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The Buddha

You may have heard the old joke that the most important quality in life is sincerity, and once you learn to fake that, you’ve got it made.

Sincerity is a hard thing to evaluate. It is just polite to accept people’s claims about their own identities at face value, until and unless you see reason to doubt them.

We see a lot of people state that anyone who claims to be a Christian and votes for Trump is not a good Christian. The problem in the United States is that we have proliferated subsets of Christianity to the point that it is impossible to assert reliably what is and is not “good Christian” belief or practice. As a historical question, no matter the issue in the United States, one can find people on either side who loudly claimed to take the distinctively Christian position. The first white people to call for the immediate abolition of slavery were good Quakers, but most of their good Christian fellow citizens thought that idea was literally insane. Most slave owners were also good Christians. So being a “good Christian” was entirely ambiguous with respect to slavery. Similarly, as African Americans protested racial segregation, some Christians vocally supported them, while plenty of other Christians insisted that the Christian god wanted racial segregation.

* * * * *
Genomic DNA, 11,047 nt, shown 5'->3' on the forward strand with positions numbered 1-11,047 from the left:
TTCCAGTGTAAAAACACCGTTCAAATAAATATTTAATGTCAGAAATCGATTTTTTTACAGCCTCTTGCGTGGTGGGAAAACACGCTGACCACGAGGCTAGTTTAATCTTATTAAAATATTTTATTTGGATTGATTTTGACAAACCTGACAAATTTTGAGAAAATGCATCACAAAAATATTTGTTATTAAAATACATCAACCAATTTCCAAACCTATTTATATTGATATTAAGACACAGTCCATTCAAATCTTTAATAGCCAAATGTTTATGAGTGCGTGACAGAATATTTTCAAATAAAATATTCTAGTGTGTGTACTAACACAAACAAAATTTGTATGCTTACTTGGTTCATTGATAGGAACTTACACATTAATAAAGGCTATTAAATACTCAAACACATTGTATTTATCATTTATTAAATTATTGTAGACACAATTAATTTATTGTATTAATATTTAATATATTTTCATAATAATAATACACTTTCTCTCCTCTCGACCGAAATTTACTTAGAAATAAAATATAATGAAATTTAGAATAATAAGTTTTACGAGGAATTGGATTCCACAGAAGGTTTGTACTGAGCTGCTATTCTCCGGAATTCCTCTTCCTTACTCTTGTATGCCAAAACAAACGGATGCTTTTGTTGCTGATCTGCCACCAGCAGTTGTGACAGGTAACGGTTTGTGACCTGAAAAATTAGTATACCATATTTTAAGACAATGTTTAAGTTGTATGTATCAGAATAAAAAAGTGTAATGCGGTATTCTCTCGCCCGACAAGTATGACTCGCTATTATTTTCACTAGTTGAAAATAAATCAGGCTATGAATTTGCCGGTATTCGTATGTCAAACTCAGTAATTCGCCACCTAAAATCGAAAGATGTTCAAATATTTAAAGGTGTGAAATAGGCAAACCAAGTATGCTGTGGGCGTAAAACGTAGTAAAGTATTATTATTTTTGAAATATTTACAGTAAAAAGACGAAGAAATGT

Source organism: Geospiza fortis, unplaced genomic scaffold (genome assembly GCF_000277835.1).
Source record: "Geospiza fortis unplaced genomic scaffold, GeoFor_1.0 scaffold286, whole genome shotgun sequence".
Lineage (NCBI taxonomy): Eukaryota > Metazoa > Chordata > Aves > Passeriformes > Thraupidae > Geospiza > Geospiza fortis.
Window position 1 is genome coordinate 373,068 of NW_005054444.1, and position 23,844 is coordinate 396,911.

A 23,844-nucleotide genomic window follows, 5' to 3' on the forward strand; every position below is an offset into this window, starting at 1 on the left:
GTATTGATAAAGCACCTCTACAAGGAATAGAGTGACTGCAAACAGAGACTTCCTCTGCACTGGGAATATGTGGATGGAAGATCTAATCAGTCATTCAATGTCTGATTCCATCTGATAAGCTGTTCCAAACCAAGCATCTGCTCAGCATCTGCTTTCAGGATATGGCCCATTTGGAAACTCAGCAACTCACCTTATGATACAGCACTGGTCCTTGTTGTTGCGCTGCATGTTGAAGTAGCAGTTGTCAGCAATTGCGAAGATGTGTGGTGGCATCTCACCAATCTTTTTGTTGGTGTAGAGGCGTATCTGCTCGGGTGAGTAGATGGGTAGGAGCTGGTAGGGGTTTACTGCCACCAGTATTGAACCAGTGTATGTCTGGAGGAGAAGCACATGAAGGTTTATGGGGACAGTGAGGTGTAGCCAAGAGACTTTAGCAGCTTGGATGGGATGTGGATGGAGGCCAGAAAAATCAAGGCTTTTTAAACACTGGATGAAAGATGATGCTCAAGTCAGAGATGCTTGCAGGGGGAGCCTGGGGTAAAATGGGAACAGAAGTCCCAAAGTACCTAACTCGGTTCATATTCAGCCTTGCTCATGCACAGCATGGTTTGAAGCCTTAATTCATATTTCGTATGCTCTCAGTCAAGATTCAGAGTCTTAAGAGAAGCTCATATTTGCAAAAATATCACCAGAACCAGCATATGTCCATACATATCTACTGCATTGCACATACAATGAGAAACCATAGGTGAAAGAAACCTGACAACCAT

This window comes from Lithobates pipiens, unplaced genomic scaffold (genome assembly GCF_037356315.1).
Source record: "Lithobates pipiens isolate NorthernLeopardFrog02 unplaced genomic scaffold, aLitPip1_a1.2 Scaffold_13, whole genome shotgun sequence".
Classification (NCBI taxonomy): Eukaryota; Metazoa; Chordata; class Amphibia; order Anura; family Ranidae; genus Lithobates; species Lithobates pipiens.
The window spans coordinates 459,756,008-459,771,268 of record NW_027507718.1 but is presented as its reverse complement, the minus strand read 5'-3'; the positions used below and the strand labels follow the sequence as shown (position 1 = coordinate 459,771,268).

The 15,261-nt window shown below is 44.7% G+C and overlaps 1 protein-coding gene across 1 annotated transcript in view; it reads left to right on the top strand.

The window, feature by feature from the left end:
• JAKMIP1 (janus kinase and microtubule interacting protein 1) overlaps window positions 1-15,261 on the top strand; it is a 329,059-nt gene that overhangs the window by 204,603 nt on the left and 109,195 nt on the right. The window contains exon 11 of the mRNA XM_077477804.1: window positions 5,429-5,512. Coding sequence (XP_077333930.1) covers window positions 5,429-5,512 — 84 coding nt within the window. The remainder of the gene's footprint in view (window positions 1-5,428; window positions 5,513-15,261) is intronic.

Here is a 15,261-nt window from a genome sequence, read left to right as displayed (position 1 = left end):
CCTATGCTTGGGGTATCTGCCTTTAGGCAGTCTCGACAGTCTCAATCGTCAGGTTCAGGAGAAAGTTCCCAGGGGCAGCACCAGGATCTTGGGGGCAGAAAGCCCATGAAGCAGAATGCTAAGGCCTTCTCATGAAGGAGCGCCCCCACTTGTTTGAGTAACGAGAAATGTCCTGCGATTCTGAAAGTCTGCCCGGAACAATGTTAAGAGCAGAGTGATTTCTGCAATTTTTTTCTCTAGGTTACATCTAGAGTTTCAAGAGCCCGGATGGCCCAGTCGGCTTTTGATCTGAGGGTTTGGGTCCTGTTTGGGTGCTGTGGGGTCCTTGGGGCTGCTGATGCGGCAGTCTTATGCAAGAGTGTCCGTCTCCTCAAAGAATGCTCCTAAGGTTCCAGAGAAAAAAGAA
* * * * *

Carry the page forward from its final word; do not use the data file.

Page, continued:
Non conformity is usually some indicator of sincerity. The safe road is always to conform. Refusal to do so puts one at some risk of condemnation, or even formal penalties, in other countries. Our Constitution effectively prohibits penalties for non conformity in beliefs and speech, at least.

Buddhists usually do not talk much about sincerity. Perhaps we just take it for granted. Why would anyone identify publicly as a Buddhist unless they really meant it? Since most non Buddhists know little or nothing about Buddhists belief and practice, it can be difficult for them to discern what is and is not authentic Buddhism, but there is not much to gain from fake Buddhism, so it does not appear much.

The most obvious way to be Buddhist is to meditate, which people not infrequently do in public places, and which requires some effort and has discernible effects.

So keep meditating sincerely.

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Written by

Uppity gay, Buddhist, author, historian.

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